Wednesday, March 2, 2011

Malmstrom chaplain shares story of contemplating suicide

"Instead, he was met with mindsets that thought chaplains shouldn't need help. They should only give help."
Think of hearing that. I can tell you that most of the time chaplains need help more but are the last ones to ask for it because of this kind of attitude.

When you spend your life as a "helper" you are all too often unable to ask for help for yourself. Once at that point, too many times, the people turned to find it impossible to understand why help for the "strong" would even be needed.

People end up with PTSD and depression because of their own lives but caregivers also end up with it because of the lives of others seeking help from them. Without support it is hard to find God in the shadows of misery. This I know all too well. I struggle everyday with my faith and most days I lose the battle, finding no comfort from God or people but then one day, out of His hands, a stranger lets me know I do matter. Days like that make the emotional burden seem worth the price but the rest of the time, I wonder who is supposed to help me.

If we help other people, there are only a few times when you can see the relief in their eyes. Only rare times when you discover that what you said or did mattered enough to help them turn the corner.

Many times I spend hours with veterans, usually with emails, and I can tell that I am getting through to them but sooner or later, they stop emailing and move on with their lives. I never know if it was because I gave them what they needed or they got it from someone else. I saw the hits on my videos when they were up on YouTube but when they reached over 5,000 hits with very few comments, I didn't know if they mattered or people were just curious. When they were being used by service groups or mental health professionals, I knew they mattered but never knew who they helped or how much. All of this makes this work even harder. There are too many reasons to just give up and move on with my own life. The thing that keeps me doing it is simple. I know what it is like to feel lost and alone, suffering without finding anywhere to turn.

Those days when there was no support living with PTSD in my family dug wounds deep inside of me and I remember those times with heartache. I know what it is like to be alone, so I do the best I can to offer the help I never found, hoping, praying that today I can make a difference in the life of someone else, just like me way back then.

This story is about a Military Chaplain and his struggle finding the help he needed.

Malmstrom chaplain shares story of contemplating suicide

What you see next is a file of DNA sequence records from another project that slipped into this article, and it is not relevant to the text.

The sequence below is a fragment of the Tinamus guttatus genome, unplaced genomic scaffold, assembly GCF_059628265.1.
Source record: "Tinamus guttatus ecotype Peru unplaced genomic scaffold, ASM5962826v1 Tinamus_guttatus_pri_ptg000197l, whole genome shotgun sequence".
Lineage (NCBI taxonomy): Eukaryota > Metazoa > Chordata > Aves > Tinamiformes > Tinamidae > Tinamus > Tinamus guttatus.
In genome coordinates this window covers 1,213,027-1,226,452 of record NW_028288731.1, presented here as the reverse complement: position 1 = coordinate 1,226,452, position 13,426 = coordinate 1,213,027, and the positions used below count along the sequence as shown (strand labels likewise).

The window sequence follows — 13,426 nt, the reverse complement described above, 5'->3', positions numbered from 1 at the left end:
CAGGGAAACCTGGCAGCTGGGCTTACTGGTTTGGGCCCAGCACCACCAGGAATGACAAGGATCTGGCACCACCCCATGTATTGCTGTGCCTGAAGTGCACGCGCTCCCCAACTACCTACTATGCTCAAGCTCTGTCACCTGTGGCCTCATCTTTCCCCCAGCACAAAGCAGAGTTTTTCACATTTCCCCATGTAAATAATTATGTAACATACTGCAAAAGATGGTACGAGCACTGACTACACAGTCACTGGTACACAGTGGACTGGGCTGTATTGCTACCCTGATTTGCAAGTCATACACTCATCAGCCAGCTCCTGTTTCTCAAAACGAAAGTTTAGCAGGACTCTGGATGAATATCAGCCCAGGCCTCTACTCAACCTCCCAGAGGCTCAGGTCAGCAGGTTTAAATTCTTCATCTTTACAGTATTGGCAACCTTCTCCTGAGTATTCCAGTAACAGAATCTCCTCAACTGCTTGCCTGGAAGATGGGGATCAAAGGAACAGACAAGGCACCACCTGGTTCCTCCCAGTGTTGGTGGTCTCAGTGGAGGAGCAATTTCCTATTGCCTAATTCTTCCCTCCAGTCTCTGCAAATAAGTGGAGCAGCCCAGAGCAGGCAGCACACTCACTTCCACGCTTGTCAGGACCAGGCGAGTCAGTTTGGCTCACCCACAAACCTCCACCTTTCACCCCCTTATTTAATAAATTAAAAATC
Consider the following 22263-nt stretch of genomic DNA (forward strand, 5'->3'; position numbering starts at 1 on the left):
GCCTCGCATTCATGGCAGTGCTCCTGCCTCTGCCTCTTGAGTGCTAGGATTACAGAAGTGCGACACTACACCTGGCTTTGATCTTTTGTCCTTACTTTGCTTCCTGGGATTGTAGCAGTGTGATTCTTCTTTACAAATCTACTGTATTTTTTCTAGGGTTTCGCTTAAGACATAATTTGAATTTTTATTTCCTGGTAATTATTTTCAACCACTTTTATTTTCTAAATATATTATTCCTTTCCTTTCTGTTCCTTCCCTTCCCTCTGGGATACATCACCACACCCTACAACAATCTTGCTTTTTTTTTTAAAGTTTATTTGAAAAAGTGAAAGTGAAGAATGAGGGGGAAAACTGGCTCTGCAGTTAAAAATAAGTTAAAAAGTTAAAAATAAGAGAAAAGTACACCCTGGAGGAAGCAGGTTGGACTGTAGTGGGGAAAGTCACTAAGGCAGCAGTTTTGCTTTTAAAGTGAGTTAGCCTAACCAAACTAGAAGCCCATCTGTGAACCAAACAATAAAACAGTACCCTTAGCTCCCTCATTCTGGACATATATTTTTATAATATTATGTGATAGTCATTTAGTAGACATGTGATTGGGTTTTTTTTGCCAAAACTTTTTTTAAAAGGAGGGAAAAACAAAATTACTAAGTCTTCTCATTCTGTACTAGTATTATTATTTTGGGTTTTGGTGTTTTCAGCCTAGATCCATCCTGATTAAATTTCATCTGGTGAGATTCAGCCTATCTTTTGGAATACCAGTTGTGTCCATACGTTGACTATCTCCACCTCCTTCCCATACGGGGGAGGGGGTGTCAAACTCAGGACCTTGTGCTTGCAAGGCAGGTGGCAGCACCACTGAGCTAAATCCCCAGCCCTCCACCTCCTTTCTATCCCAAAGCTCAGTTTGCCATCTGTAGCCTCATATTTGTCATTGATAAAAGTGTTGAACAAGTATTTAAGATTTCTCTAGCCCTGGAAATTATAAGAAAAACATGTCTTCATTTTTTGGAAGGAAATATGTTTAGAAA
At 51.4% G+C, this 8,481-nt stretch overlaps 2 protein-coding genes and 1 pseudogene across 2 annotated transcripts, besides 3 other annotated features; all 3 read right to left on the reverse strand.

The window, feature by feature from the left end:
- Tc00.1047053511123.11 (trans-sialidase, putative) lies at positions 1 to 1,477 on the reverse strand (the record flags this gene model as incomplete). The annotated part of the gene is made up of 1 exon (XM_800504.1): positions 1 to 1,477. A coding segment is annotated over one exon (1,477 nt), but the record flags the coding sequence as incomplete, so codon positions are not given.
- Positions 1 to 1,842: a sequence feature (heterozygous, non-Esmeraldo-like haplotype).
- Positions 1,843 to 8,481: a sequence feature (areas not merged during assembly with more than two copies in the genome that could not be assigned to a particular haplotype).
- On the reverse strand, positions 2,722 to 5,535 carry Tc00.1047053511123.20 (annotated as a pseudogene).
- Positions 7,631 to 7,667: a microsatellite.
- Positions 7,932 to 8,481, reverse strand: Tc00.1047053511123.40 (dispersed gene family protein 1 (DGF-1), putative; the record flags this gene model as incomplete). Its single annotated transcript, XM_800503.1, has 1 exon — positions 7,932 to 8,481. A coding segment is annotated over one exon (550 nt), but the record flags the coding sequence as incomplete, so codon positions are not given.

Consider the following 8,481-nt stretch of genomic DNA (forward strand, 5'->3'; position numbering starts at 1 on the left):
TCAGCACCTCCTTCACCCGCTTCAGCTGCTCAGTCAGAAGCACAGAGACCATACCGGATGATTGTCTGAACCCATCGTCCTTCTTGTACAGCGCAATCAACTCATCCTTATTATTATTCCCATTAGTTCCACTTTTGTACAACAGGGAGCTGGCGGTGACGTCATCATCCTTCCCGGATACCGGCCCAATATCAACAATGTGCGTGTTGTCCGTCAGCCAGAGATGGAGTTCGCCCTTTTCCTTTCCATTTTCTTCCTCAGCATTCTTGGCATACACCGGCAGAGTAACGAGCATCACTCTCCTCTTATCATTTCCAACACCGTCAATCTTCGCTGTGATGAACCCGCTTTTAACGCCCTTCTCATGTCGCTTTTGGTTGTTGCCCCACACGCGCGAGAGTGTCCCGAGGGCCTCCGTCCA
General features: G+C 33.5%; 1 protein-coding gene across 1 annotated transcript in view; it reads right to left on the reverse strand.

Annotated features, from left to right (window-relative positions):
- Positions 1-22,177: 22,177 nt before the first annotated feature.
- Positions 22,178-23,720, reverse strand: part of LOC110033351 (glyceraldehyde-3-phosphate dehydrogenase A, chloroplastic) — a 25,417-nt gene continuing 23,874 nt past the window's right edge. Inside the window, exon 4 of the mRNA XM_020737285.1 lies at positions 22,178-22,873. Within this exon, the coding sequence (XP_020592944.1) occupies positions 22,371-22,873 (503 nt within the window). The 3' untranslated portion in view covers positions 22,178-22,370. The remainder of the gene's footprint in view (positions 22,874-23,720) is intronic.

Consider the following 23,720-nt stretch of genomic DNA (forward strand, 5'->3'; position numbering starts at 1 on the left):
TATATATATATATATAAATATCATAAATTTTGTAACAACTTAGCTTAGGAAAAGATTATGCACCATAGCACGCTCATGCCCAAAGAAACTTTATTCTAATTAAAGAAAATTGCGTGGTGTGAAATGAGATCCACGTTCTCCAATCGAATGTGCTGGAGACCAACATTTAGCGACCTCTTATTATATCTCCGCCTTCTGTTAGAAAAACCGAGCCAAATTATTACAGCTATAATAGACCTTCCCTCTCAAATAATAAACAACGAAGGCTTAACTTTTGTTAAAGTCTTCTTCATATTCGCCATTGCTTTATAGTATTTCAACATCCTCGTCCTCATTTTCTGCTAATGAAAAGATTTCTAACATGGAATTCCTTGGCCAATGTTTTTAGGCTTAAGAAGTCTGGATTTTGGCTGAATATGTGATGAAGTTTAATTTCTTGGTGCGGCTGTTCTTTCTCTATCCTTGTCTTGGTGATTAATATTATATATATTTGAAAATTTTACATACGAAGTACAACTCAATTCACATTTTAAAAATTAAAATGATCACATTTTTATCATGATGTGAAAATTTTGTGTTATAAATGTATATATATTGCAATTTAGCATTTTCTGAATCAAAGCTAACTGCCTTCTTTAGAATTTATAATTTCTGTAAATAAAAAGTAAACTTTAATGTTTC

Posted 3/1/2011

by Valerie Mullett
341st Missile Wing Public Affairs

3/1/2011 - MALMSTROM AIR FORCE BASE, Mont. (AFNS) -- Chaplain (Capt.) John VanderKaay knows what it is like to contemplate suicide. He also knows what it's like to seek help for his feelings and begin the healing process. He has been there and shares his story with anyone it might help.

Three months after returning from a tour in Iraq, he made a permanent change-of-station move to Keesler Air Force Base, Miss., and started settling in to his new job and new surroundings.

Several months later, he said he started to see "dark areas" of his life and he would react in ways that were uncharacteristic of him.

He said he couldn't understand these dark areas, so he opened up to his leaders about his feelings and they encouraged him to talk to a mental health provider about them.

"John, that sounds an awful lot like (Post Traumatic Stress Disorder). I think you should go and talk with the professionals," Chaplain VanderKaay said he was told.

The chaplain was diagnosed with PTSD and began attending counseling sessions, but these counseling sessions were short-lived.

Not long into his counseling, Hurricane Katrina struck.

"The hospital was destroyed and mental health providers, among many others, were sent away," Chaplain VanderKaay said. "I was there for 10 months after that and there was no opportunity for me to deal with any of my 'stuff.' There were incredible needs (of others) after the devastation. My 'stuff' had to wait."

After the hurricane, he said he went to numerous houses of wives of deployed Airmen only to witness the same fate -- they had lost everything to Katrina and they turned to him for comfort.

"I did this house after house and it weighed on me," Chaplain VanderKaay said.

Eventually he received orders to a new base. However, the trauma of the Hurricane Katrina experiences led to a second diagnosis of PTSD.

"When I got to my next duty station, I was full; I was over-flowing," he said. "I needed to start taking care of my 'stuff.'"

So once again, the chaplain turned to his leaders and told his story, expecting to get the same support he had gotten prior to his first diagnosis.

Instead, he was met with mindsets that thought chaplains shouldn't need help. They should only give help. That only increased the pressures he was feeling. As a result, he came face to face with the perceived stigma of receiving mental help.
read more here
Malmstrom chaplain shares story of contemplating suicide

No comments:

Post a Comment

If it is not helpful, do not be hurtful. Spam removed so do not try putting up free ad.